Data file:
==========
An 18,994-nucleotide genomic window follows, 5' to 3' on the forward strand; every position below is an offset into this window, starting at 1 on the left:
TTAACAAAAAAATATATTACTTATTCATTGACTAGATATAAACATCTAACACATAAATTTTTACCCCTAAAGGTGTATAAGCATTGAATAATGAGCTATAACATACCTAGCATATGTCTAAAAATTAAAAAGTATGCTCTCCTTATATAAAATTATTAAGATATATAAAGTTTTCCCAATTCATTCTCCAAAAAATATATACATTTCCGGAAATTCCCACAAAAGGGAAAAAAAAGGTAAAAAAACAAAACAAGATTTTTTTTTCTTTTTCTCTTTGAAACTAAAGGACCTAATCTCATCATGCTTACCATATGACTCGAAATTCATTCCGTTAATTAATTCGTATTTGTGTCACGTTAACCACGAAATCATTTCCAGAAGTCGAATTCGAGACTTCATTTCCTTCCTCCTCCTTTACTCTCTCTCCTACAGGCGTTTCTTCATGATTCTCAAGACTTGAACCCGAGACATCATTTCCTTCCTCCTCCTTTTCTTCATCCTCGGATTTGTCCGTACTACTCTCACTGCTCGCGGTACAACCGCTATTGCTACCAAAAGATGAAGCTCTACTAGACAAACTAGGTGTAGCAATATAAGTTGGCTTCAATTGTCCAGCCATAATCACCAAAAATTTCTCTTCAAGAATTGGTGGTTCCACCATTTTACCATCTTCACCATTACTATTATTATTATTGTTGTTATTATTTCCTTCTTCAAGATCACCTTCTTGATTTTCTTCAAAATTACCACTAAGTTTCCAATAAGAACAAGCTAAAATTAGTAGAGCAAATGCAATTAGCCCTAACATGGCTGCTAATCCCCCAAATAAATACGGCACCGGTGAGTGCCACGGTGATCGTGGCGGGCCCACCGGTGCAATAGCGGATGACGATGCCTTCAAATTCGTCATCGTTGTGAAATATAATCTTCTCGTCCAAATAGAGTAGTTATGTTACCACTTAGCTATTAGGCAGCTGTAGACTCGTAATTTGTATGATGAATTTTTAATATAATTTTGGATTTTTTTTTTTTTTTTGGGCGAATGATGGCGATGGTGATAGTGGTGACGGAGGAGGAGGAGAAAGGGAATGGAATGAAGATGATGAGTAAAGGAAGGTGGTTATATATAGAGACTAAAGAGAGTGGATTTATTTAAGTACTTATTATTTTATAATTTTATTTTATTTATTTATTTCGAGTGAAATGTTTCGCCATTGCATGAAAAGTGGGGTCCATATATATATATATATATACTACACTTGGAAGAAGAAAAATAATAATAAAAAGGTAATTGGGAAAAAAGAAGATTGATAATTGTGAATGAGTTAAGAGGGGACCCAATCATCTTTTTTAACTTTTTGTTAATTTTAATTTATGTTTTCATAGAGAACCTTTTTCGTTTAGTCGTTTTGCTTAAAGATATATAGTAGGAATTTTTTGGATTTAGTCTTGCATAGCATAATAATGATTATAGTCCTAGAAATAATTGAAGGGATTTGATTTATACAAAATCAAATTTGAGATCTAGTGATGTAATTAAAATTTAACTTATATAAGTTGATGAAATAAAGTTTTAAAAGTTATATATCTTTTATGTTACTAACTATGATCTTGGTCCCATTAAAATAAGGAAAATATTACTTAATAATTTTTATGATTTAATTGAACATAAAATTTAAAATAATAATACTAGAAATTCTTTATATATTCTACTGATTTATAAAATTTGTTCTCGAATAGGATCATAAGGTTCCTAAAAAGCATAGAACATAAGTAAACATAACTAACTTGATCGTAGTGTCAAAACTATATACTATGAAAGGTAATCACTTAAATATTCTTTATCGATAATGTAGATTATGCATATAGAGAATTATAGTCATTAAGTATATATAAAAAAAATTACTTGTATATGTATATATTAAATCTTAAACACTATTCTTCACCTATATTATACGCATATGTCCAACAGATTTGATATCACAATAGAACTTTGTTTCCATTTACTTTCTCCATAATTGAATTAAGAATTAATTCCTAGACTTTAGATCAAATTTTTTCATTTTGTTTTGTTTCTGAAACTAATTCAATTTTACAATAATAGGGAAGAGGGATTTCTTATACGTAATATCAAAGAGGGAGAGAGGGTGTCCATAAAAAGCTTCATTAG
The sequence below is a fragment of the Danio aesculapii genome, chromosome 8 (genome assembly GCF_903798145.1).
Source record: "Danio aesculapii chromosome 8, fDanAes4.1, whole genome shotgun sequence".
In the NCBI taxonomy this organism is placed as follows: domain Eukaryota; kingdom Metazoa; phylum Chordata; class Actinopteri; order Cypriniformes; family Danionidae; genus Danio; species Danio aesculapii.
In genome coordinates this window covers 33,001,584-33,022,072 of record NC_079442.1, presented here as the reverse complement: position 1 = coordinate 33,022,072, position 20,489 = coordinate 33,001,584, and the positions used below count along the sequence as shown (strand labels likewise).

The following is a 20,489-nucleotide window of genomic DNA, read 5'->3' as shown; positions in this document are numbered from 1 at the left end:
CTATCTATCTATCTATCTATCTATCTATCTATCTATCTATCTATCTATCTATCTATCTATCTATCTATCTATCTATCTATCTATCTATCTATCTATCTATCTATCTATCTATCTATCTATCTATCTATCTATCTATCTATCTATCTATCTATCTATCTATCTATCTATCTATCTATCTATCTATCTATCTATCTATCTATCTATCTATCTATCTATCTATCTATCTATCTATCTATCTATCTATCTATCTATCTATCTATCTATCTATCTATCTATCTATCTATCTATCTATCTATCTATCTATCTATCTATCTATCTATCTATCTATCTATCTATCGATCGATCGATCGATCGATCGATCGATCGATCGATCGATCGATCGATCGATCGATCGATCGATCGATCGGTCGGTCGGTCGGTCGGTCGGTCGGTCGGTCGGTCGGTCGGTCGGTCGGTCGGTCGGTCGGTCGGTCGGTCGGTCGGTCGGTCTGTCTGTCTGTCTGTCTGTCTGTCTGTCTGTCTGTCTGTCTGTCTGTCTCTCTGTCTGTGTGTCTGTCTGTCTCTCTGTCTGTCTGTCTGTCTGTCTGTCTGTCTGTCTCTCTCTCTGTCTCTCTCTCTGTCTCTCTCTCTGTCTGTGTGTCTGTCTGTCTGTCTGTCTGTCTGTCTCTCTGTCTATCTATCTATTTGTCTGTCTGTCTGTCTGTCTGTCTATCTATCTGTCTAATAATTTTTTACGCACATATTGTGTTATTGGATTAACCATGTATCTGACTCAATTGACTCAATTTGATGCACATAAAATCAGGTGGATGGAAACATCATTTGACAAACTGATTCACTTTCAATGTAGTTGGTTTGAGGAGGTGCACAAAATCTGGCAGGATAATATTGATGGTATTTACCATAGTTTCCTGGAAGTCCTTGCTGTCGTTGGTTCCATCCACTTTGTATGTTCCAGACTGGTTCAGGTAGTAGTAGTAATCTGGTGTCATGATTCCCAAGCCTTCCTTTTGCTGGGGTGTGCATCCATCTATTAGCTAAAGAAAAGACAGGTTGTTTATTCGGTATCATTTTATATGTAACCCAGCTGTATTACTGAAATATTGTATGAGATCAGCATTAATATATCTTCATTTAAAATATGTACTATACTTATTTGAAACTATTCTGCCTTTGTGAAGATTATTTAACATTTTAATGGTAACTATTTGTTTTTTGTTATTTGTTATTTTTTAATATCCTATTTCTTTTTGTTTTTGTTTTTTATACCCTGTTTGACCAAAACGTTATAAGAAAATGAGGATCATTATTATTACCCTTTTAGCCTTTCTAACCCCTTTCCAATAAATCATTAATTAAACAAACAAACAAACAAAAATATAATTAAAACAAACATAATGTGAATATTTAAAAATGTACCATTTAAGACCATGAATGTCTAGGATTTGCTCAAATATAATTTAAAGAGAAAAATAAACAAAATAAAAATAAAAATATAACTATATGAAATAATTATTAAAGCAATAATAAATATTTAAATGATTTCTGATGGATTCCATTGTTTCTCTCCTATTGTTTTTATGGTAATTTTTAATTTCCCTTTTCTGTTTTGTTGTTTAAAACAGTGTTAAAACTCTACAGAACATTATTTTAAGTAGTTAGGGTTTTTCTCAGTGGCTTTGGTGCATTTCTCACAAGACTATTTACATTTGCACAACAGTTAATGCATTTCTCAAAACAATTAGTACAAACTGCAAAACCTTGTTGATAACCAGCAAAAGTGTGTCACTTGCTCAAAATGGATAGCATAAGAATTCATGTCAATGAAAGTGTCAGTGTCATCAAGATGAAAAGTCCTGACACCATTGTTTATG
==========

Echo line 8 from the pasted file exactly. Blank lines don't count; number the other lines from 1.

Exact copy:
CTATCTATCTATCTATCTATCTATCTATCTATCTATCTATCTATCTATCTATCTATCTATCTATCTATCTATCTATCTATCTATCTATCTATCTATCTATCTATCTATCTATCTATCTATCTATCTATCTATCTATCTATCTATCTATCTATCTATCTATCTATCTATCTATCTATCTATCTATCTATCTATCTATCTATCTATCTATCTATCTATCTATCTATCTATCTATCTATCTATCTATCTATCTATCTATCTATCTATCTATCTATCTATCTATCTATCTATCTATCTATCTATCTATCTATCTATCTATCTATCTATCTATCTATCTATCGATCGATCGATCGATCGATCGATCGATCGATCGATCGATCGATCGATCGATCGATCGATCGATCGATCGGTCGGTCGGTCGGTCGGTCGGTCGGTCGGTCGGTCGGTCGGTCGGTCGGTCGGTCGGTCGGTCGGTCGGTCGGTCGGTCGGTCTGTCTGTCTGTCTGTCTGTCTGTCTGTCTGTCTGTCTGTCTGTCTGTCTCTCTGTCTGTGTGTCTGTCTGTCTCTCTGTCTGTCTGTCTGTCTGTCTGTCTGTCTGTCTCTCTCTCTGTCTCTCTCTCTGTCTCTCTCTCTGTCTGTGTGTCTGTCTGTCTGTCTGTCTGTCTGTCTCTCTGTCTATCTATCTATTTGTCTGTCTGTCTGTCTGTCTGTCTATCTATCTGTCTAATAATTTTTTACGCACATATTGTGTTATTGGATTAACCATGTATCTGACTCAATTGACTCAATTTGATGCACATAAAATCAGGTGGATGGAAACATCATTTGACAAACTGATTCACTTTCAATGTAGTTGGTTTGAGGAGGTGCACAAAATCTGGCAGGATAATATTGATGGTATTTACCATAGTTTCCTGGAAGTCCTTGCTGTCGTTGGTTCCATCCACTTTGTATGTTCCAGACTGGTTCAGGTAGTAGTAGTAATCTGGTGTCATGATTCCCAAGCCTTCCTTTTGCTGGGGTGTGCATCCATCTATTAGCTAAAGAAAAGACAGGTTGTTTATTCGGTATCATTTTATATGTAACCCAGCTGTATTACTGAAATATTGTATGAGATCAGCATTAATATATCTTCATTTAAAATATGTACTATACTTATTTGAAACTATTCTGCCTTTGTGAAGATTATTTAACATTTTAATGGTAACTATTTGTTTTTTGTTATTTGTTATTTTTTAATATCCTATTTCTTTTTGTTTTTGTTTTTTATACCCTGTTTGACCAAAACGTTATAAGAAAATGAGGATCATTATTATTACCCTTTTAGCCTTTCTAACCCCTTTCCAATAAATCATTAATTAAACAAACAAACAAACAAAAATATAATTAAAACAAACATAATGTGAATATTTAAAAATGTACCATTTAAGACCATGAATGTCTAGGATTTGCTCAAATATAATTTAAAGAGAAAAATAAACAAAATAAAAATAAAAATATAACTATATGAAATAATTATTAAAGCAATAATAAATATTTAAATGATTTCTGATGGATTCCATTGTTTCTCTCCTATTGTTTTTATGGTAATTTTTAATTTCCCTTTTCTGTTTTGTTGTTTAAAACAGTGTTAAAACTCTACAGAACATTATTTTAAGTAGTTAGGGTTTTTCTCAGTGGCTTTGGTGCATTTCTCACAAGACTATTTACATTTGCACAACAGTTAATGCATTTCTCAAAACAATTAGTACAAACTGCAAAACCTTGTTGATAACCAGCAAAAGTGTGTCACTTGCTCAAAATGGATAGCATAAGAATTCATGTCAATGAAAGTGTCAGTGTCATCAAGATGAAAAGTCCTGACACCATTGTTTATG